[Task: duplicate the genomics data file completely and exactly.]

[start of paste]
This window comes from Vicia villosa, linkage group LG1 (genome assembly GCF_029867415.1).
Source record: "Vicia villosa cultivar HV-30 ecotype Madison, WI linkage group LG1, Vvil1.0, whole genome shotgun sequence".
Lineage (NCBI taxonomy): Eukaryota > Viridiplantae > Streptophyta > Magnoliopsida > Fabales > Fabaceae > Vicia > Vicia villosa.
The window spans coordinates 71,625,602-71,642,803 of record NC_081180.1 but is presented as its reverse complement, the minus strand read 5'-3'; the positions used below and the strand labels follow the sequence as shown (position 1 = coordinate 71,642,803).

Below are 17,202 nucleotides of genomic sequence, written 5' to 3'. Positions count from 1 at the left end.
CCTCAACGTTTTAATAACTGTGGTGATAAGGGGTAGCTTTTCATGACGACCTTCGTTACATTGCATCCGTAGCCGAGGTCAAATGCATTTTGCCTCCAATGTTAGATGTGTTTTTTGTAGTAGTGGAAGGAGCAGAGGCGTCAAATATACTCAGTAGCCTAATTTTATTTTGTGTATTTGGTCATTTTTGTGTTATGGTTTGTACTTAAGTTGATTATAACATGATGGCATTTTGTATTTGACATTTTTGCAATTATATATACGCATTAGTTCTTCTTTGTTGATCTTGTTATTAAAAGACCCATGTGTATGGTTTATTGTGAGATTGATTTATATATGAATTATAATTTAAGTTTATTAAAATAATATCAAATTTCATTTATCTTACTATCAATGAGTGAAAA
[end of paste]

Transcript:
This window comes from Vicia villosa, linkage group LG1 (genome assembly GCF_029867415.1).
Source record: "Vicia villosa cultivar HV-30 ecotype Madison, WI linkage group LG1, Vvil1.0, whole genome shotgun sequence".
Lineage (NCBI taxonomy): Eukaryota > Viridiplantae > Streptophyta > Magnoliopsida > Fabales > Fabaceae > Vicia > Vicia villosa.
The window spans coordinates 71,625,602-71,642,803 of record NC_081180.1 but is presented as its reverse complement, the minus strand read 5'-3'; the positions used below and the strand labels follow the sequence as shown (position 1 = coordinate 71,642,803).

Below are 17,202 nucleotides of genomic sequence, written 5' to 3'. Positions count from 1 at the left end.
CCTCAACGTTTTAATAACTGTGGTGATAAGGGGTAGCTTTTCATGACGACCTTCGTTACATTGCATCCGTAGCCGAGGTCAAATGCATTTTGCCTCCAATGTTAGATGTGTTTTTTGTAGTAGTGGAAGGAGCAGAGGCGTCAAATATACTCAGTAGCCTAATTTTATTTTGTGTATTTGGTCATTTTTGTGTTATGGTTTGTACTTAAGTTGATTATAACATGATGGCATTTTGTATTTGACATTTTTGCAATTATATATACGCATTAGTTCTTCTTTGTTGATCTTGTTATTAAAAGACCCATGTGTATGGTTTATTGTGAGATTGATTTATATATGAATTATAATTTAAGTTTATTAAAATAATATCAAATTTCATTTATCTTACTATCAATGAGTGAAAA